• You will then get all of the details of your products including manuals and warranties and schedule of works. Once the work has taken place you will be asked to complete a final sign off to show you are happy.
  • After 14 days has passed the bill payer in the home will start being charged for the work via their agreed electricity supplier. This should never be higher than the amount you are saving on this bill. The finance provider will receive the payment directly.

How safe and reliable will the process be?

The government have said that they will put into place a number of safeguards to protect homeowners. These include:

  • The advice line and website
  • The assessment will be made by an impartial authorised person or company.
  • All current legislation covering mis-selling and trading practices will cover the Green Deal as well.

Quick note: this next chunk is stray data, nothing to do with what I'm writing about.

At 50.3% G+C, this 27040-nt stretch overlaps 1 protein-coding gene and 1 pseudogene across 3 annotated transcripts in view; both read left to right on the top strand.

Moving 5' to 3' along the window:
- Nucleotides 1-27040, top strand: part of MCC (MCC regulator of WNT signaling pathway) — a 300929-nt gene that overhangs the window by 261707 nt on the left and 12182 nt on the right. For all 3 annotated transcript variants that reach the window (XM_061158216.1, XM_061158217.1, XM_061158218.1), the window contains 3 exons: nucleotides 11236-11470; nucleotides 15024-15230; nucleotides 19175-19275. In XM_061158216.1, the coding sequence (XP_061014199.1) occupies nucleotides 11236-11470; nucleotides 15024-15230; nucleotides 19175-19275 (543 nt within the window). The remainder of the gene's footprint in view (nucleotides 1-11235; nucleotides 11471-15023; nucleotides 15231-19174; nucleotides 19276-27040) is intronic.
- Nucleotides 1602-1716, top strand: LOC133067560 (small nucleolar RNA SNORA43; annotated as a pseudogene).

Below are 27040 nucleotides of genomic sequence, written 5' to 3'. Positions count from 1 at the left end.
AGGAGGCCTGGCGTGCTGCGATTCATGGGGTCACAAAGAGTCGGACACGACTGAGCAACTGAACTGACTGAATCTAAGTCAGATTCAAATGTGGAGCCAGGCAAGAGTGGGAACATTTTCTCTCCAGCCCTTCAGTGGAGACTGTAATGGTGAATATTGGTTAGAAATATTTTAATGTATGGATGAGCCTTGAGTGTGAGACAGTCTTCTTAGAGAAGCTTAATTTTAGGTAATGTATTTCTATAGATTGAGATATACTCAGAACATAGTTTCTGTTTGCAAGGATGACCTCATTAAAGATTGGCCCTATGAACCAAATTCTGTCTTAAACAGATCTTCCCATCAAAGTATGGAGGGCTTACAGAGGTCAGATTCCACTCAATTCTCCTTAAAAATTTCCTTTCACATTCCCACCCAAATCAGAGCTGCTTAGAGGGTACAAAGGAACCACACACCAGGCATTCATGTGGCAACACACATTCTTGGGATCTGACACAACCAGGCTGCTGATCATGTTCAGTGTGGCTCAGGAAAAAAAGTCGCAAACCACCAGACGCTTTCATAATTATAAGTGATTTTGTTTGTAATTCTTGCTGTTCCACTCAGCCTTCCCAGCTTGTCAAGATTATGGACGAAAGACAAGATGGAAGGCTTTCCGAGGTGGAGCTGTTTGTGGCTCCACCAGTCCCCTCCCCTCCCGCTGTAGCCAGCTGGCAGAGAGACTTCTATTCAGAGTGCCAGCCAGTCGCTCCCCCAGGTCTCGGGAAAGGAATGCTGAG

• A Code of Practice will be in place to ensure all companies working within the sector adhere to certain principles.
  • The collection of the Green Deal charge made through the electricity bill will be regulated by Ofgem.
  • There will be a clear set of procedures to follow for when a property changes hands.

How will I know who to choose to do the work?

Authorised installers will be able to call themselves Green Deal installers and they will be able to use the Green Deal Quality Mark.

The British Standards Institute is developing a Green Deal Standard which will be guaranteed.

Minimum standards will need to be met before any technologies can be supplied or installed under the Green Deal.

This doesn’t mean that you can avoid following common sense principles and not bother getting several quotes. This is a loan from the private sector and not money which is given away by the government. You need to ensure that you are happy with the amount you are paying and that your quote is competitive.

What types of technologies will be covered by the Green Deal?

The government has called the technologies which will be covered the “Green Deal Measures”. They point out that what might be suitable for one property might not be suitable for another.